“They range from a couple in their early 40s with no kids to a couple who are nearing retirement,” he said. “It is all over the board, really. I think people want to be closer to walkable stuff, including downtown.”
Jay said he thinks the entire Brook Creek Neighborhood is on the rise. The neighborhood is only a few blocks from the burgeoning Warehouse Arts District, which includes the Poehler Lofts and other new living units. Brook Creek also was the neighborhood where KU’s Studio 804 architecture class built its new concept house, which Jay said has been attracting strong interest from buyers.
“I think you are going to start seeing a lot more buying of properties in Brook Creek,” Jay said.
Some of you may be wondering about what the city’s plans are for the lot it purchased and the more than two acres of open space that was donated. I haven’t seen any specific plans, and they likely will be a while in the making. The properties are adjacent to the city’s Brook Creek Park, so it would be natural for it to be an extension of that space.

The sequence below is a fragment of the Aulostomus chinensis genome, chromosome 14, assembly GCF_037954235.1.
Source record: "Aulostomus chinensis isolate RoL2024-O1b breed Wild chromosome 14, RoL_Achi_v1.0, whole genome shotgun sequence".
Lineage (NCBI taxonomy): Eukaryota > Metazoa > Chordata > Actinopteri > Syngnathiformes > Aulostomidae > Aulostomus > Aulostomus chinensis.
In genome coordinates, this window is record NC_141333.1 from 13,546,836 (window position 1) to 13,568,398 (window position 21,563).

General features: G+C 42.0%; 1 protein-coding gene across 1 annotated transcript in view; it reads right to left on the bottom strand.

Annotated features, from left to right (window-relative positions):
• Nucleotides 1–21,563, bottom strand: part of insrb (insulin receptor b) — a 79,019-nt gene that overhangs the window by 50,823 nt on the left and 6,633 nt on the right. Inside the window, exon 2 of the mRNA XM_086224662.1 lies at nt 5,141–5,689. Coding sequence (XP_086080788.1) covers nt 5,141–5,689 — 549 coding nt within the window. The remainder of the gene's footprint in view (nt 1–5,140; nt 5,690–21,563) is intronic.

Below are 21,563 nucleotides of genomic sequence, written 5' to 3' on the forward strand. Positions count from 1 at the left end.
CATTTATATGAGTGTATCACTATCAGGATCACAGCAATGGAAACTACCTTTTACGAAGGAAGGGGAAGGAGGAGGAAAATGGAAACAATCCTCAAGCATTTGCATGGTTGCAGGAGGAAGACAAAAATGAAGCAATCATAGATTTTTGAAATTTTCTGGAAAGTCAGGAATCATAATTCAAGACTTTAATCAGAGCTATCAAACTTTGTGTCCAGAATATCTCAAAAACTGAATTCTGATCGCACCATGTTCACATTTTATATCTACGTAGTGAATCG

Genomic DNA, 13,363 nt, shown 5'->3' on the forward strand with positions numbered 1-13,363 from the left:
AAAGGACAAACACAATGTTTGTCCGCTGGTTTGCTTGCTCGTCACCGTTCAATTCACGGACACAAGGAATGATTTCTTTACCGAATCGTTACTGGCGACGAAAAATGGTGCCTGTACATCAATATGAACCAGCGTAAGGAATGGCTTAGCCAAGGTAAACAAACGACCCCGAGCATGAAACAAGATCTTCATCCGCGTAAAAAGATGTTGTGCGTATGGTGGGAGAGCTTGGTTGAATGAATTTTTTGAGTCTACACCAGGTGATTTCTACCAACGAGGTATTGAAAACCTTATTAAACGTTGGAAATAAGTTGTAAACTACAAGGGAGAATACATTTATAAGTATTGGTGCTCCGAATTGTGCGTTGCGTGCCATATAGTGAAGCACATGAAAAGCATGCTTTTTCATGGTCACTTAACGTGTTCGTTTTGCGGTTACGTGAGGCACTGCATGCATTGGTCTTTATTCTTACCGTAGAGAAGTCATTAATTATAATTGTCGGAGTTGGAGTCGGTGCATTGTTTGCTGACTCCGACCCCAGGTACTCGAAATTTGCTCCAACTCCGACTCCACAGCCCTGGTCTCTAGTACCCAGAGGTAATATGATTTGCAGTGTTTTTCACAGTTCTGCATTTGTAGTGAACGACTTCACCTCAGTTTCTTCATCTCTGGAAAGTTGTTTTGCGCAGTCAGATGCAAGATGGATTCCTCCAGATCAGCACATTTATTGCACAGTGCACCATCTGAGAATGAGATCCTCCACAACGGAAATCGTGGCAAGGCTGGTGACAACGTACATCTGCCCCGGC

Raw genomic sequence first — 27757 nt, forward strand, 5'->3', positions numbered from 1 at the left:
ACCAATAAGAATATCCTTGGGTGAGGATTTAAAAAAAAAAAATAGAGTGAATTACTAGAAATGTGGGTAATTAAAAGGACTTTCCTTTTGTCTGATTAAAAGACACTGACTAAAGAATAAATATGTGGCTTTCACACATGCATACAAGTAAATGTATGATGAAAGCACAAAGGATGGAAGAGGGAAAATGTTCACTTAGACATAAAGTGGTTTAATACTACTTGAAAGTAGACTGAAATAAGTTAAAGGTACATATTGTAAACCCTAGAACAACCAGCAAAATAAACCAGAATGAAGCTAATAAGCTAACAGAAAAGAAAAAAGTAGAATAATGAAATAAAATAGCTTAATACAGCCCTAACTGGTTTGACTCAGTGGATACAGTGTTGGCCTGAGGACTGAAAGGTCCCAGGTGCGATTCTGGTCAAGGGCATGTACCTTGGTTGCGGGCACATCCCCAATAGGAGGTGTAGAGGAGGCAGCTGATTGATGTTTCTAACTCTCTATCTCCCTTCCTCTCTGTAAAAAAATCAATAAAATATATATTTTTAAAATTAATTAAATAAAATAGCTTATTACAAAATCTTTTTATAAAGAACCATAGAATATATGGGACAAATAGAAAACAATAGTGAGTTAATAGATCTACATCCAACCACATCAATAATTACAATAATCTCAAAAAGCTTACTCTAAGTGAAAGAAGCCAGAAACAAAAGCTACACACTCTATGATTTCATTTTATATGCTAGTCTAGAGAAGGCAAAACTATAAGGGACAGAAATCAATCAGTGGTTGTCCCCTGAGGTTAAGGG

Some of you may remember that there briefly was talk about using the 2-acre site to house a BMX bicycle track. Jones, one of the co-owners of Struct/Restruct, is a BMX fan. Back in 2013, I reported that he was considering using the 2-acre site to house a BMX pump track.
Jay said folks shouldn’t necessarily count on that happening. He said the city has been made aware that there is an interest in such a BMX track, but Jay said the city hasn’t made any commitment to use the land that way.
“I think they are probably skeptical from an accessibility standpoint, getting emergency vehicles in and out of there, plus other traffic issues,” Jay said.
Once the land is transferred to the city, it will be up to the city to decide what to do with it, and Jay said the deal wasn’t contingent on any BMX plans.